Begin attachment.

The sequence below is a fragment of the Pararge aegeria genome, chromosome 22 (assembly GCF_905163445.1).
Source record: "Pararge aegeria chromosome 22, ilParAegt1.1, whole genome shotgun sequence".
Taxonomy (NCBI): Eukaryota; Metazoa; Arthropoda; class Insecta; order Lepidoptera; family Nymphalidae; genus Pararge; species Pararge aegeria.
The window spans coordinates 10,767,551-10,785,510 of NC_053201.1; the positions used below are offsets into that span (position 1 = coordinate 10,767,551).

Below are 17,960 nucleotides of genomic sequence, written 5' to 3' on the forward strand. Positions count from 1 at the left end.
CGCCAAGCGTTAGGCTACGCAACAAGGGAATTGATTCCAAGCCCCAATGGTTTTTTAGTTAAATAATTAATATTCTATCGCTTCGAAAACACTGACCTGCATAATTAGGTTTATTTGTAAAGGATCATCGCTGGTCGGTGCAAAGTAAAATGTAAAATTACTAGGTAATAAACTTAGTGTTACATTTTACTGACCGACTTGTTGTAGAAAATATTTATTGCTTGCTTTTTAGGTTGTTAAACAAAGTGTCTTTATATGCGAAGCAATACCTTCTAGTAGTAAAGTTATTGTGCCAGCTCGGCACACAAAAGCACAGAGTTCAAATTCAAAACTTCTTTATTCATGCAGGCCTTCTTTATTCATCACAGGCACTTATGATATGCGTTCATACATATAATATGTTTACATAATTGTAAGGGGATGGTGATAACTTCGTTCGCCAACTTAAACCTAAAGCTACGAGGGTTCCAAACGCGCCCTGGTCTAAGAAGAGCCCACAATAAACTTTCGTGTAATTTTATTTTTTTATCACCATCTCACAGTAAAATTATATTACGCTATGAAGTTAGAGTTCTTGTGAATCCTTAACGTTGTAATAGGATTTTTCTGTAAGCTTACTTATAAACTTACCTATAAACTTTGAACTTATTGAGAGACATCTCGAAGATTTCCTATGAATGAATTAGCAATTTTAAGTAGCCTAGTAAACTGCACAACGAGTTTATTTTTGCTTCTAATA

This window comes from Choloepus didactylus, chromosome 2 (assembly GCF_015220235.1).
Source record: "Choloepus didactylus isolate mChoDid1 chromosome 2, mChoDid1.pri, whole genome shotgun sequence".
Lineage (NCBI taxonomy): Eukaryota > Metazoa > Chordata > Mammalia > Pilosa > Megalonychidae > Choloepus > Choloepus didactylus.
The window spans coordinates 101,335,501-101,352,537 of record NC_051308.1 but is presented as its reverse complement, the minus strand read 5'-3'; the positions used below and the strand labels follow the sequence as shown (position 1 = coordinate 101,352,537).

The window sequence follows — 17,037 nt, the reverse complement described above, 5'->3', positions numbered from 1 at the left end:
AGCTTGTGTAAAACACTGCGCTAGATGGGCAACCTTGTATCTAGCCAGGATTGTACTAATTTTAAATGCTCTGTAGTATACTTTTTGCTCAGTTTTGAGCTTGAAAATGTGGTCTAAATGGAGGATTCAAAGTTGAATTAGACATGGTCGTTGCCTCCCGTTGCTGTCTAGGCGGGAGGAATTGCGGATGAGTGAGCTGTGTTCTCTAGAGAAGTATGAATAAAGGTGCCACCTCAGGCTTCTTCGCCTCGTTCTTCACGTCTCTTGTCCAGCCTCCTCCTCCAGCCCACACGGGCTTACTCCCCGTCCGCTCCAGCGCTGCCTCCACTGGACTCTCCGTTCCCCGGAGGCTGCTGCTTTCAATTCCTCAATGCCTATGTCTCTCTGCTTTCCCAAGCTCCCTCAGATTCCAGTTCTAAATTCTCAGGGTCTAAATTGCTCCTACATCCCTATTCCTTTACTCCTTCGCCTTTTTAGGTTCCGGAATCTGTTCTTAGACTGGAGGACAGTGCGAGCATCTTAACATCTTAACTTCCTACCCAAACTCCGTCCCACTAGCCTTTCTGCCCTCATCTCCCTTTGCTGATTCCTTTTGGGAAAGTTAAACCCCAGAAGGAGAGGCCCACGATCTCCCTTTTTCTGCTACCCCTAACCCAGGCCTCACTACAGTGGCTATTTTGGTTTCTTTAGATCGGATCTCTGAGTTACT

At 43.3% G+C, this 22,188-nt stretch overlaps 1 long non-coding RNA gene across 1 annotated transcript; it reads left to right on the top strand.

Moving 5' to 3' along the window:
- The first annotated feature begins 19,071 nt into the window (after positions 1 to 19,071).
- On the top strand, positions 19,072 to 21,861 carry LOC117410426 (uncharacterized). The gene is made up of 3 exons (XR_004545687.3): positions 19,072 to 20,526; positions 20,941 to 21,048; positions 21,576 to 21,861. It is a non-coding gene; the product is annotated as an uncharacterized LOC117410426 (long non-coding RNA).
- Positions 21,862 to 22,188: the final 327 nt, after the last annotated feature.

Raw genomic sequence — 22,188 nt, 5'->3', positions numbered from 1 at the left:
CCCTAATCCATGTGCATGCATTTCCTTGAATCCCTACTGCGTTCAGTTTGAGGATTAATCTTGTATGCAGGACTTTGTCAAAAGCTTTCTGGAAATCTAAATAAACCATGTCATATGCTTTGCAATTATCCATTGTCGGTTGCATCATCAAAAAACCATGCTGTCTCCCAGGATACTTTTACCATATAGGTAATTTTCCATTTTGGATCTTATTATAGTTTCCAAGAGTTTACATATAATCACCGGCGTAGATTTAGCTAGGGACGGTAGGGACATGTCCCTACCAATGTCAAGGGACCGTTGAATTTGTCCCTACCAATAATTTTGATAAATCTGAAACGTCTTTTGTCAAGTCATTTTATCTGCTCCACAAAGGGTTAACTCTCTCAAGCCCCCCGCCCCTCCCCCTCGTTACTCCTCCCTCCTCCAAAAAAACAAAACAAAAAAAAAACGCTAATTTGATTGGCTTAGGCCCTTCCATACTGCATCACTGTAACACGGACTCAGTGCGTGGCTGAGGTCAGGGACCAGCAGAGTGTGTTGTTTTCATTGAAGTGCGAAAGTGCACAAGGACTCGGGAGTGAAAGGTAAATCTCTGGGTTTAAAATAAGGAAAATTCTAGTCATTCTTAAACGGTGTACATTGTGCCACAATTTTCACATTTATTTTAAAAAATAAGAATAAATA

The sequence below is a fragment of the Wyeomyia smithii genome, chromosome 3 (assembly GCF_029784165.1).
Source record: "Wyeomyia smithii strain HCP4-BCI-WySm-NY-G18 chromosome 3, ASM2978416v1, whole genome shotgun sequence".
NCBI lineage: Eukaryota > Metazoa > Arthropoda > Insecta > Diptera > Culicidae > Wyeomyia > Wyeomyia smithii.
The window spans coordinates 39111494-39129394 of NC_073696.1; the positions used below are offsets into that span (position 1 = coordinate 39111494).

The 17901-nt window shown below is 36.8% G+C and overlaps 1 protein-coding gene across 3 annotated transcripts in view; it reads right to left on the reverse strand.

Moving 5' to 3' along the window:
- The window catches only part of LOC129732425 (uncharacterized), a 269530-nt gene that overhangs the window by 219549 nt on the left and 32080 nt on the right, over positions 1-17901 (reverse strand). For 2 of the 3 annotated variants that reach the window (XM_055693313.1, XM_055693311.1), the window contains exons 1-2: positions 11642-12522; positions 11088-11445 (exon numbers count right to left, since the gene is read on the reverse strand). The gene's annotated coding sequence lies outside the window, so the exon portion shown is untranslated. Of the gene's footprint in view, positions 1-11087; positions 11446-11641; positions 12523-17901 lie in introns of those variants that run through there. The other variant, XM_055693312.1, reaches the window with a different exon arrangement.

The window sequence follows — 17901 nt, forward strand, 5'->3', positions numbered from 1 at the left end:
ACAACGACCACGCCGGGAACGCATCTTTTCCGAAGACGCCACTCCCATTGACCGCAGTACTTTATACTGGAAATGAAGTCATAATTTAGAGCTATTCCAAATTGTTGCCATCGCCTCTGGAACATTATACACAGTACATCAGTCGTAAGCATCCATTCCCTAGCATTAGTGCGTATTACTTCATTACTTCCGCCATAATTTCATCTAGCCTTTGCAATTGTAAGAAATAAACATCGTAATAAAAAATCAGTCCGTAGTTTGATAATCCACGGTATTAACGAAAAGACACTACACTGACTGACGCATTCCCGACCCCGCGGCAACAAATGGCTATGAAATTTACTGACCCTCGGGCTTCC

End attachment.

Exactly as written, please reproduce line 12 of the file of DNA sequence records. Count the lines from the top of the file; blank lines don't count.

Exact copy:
AGCTTGTGTAAAACACTGCGCTAGATGGGCAACCTTGTATCTAGCCAGGATTGTACTAATTTTAAATGCTCTGTAGTATACTTTTTGCTCAGTTTTGAGCTTGAAAATGTGGTCTAAATGGAGGATTCAAAGTTGAATTAGACATGGTCGTTGCCTCCCGTTGCTGTCTAGGCGGGAGGAATTGCGGATGAGTGAGCTGTGTTCTCTAGAGAAGTATGAATAAAGGTGCCACCTCAGGCTTCTTCGCCTCGTTCTTCACGTCTCTTGTCCAGCCTCCTCCTCCAGCCCACACGGGCTTACTCCCCGTCCGCTCCAGCGCTGCCTCCACTGGACTCTCCGTTCCCCGGAGGCTGCTGCTTTCAATTCCTCAATGCCTATGTCTCTCTGCTTTCCCAAGCTCCCTCAGATTCCAGTTCTAAATTCTCAGGGTCTAAATTGCTCCTACATCCCTATTCCTTTACTCCTTCGCCTTTTTAGGTTCCGGAATCTGTTCTTAGACTGGAGGACAGTGCGAGCATCTTAACATCTTAACTTCCTACCCAAACTCCGTCCCACTAGCCTTTCTGCCCTCATCTCCCTTTGCTGATTCCTTTTGGGAAAGTTAAACCCCAGAAGGAGAGGCCCACGATCTCCCTTTTTCTGCTACCCCTAACCCAGGCCTCACTACAGTGGCTATTTTGGTTTCTTTAGATCGGATCTCTGAGTTACT